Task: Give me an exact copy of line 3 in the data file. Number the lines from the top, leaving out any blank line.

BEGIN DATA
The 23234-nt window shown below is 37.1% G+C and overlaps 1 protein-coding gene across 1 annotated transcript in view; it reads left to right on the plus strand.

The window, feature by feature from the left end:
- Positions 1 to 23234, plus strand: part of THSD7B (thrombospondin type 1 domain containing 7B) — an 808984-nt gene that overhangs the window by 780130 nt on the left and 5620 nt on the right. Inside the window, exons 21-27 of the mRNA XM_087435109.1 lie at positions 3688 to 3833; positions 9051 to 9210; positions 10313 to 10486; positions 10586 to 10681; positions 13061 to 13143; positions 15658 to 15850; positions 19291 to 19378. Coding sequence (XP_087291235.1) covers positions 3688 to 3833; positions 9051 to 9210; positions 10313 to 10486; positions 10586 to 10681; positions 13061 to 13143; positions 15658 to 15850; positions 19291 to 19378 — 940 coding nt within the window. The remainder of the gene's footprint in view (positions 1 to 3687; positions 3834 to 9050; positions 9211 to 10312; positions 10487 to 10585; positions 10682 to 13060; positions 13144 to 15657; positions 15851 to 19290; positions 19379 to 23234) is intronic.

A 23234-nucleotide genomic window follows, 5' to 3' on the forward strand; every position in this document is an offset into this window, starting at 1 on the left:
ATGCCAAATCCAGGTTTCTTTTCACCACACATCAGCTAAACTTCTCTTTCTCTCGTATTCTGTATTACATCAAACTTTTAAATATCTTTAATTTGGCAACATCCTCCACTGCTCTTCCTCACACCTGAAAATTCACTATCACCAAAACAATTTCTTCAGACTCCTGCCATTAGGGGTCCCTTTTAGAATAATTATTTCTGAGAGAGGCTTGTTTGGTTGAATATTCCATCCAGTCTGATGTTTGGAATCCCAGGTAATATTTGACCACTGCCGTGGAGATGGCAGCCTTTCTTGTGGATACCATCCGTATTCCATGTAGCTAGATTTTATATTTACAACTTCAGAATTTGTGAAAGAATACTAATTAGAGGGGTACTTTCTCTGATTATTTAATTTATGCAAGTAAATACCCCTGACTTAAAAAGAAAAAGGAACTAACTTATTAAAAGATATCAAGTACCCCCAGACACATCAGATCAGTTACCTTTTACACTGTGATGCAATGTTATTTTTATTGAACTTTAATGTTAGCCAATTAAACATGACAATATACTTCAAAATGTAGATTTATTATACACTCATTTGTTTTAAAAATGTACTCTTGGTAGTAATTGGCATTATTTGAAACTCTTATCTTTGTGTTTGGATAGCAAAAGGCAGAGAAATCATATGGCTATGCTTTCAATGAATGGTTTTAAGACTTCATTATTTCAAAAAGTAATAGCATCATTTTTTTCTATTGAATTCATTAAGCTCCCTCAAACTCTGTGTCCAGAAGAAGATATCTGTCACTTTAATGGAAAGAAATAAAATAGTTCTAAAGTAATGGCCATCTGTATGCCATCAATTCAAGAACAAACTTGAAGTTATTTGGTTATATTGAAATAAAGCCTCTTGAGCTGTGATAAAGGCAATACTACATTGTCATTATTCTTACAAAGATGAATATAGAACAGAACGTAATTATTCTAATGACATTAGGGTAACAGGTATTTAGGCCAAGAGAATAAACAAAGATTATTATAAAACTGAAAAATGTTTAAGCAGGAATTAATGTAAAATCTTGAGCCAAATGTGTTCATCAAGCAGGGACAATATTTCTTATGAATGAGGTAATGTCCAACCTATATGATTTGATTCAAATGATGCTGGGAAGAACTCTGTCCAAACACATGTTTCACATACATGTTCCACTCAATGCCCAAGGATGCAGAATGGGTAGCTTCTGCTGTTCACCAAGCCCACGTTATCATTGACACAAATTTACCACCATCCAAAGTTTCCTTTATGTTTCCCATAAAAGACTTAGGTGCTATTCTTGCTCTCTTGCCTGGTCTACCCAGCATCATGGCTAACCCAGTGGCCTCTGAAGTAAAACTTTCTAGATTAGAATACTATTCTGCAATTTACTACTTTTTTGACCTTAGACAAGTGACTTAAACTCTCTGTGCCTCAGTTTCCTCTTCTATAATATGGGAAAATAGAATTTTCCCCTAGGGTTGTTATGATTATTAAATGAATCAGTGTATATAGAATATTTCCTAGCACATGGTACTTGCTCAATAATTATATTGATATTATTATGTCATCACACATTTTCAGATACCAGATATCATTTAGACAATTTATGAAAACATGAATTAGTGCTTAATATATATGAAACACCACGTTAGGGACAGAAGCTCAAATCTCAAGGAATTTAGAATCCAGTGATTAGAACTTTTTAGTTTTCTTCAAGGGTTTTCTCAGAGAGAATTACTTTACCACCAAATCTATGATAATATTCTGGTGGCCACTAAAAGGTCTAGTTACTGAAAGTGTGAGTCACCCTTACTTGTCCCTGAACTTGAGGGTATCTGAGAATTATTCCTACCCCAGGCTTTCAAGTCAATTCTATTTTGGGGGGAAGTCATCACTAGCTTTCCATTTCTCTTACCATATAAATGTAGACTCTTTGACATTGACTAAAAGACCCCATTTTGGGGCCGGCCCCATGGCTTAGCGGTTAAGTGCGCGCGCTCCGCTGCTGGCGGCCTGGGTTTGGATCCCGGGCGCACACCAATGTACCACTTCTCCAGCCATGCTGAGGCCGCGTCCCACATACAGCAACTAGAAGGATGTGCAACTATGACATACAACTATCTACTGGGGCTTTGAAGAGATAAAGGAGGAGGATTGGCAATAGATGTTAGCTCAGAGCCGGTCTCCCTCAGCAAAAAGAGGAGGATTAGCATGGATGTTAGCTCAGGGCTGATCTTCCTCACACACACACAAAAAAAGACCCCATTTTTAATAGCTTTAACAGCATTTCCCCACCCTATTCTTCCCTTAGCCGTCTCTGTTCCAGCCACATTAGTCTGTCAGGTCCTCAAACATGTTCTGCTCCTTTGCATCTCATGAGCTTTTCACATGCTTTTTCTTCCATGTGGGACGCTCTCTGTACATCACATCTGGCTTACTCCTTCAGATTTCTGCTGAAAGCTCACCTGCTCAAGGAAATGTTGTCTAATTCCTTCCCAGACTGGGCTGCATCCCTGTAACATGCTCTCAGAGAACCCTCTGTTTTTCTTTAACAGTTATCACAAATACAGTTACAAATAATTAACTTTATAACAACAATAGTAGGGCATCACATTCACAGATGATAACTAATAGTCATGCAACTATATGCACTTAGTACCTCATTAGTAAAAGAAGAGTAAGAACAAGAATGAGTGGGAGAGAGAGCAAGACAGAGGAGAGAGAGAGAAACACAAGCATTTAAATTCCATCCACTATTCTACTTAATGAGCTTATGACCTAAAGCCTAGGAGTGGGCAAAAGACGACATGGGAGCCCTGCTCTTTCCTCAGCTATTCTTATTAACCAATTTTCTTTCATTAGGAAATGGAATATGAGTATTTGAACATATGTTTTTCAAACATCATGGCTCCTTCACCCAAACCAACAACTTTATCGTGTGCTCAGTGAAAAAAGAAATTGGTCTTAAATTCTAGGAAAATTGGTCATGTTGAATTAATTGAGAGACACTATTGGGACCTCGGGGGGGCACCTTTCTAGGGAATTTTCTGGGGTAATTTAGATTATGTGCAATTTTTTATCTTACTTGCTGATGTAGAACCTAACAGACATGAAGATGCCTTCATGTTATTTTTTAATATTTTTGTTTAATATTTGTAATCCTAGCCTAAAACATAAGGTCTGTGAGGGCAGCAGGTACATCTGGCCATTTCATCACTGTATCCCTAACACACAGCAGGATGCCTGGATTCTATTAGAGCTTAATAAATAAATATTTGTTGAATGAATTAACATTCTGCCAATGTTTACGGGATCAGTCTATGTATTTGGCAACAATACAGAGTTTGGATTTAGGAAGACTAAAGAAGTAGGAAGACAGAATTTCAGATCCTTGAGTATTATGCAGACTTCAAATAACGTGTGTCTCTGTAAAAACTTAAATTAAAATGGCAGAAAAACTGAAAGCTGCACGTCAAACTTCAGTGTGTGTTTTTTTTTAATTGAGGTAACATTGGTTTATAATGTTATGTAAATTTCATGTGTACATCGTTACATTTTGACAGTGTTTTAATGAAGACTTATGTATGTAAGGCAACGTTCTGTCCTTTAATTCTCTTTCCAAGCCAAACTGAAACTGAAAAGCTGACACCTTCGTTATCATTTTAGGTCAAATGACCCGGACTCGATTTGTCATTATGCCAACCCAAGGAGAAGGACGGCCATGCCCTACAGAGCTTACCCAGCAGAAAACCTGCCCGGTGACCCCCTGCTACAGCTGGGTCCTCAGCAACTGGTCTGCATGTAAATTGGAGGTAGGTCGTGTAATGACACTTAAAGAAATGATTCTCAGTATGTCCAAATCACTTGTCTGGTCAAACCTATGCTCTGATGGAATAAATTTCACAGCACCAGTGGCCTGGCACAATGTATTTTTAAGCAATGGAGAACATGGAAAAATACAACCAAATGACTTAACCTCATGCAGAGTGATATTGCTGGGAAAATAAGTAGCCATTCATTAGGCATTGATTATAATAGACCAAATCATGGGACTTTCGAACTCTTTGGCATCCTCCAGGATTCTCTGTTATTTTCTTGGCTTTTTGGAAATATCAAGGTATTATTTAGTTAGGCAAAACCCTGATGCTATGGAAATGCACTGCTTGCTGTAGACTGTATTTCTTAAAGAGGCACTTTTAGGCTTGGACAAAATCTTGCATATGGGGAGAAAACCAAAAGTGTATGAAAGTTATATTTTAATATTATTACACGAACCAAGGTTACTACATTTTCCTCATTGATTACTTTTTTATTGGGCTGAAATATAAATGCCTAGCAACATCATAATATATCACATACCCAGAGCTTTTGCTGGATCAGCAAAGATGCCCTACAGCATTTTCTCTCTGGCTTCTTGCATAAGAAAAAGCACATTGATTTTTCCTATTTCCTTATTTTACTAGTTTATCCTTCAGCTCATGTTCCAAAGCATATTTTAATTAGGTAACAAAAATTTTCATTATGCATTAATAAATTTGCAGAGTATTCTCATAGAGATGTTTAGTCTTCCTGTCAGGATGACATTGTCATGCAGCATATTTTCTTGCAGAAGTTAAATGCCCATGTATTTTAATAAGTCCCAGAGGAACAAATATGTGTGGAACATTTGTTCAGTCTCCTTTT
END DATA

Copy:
- Positions 1 to 23234, plus strand: part of THSD7B (thrombospondin type 1 domain containing 7B) — an 808984-nt gene that overhangs the window by 780130 nt on the left and 5620 nt on the right. Inside the window, exons 21-27 of the mRNA XM_087435109.1 lie at positions 3688 to 3833; positions 9051 to 9210; positions 10313 to 10486; positions 10586 to 10681; positions 13061 to 13143; positions 15658 to 15850; positions 19291 to 19378. Coding sequence (XP_087291235.1) covers positions 3688 to 3833; positions 9051 to 9210; positions 10313 to 10486; positions 10586 to 10681; positions 13061 to 13143; positions 15658 to 15850; positions 19291 to 19378 — 940 coding nt within the window. The remainder of the gene's footprint in view (positions 1 to 3687; positions 3834 to 9050; positions 9211 to 10312; positions 10487 to 10585; positions 10682 to 13060; positions 13144 to 15657; positions 15851 to 19290; positions 19379 to 23234) is intronic.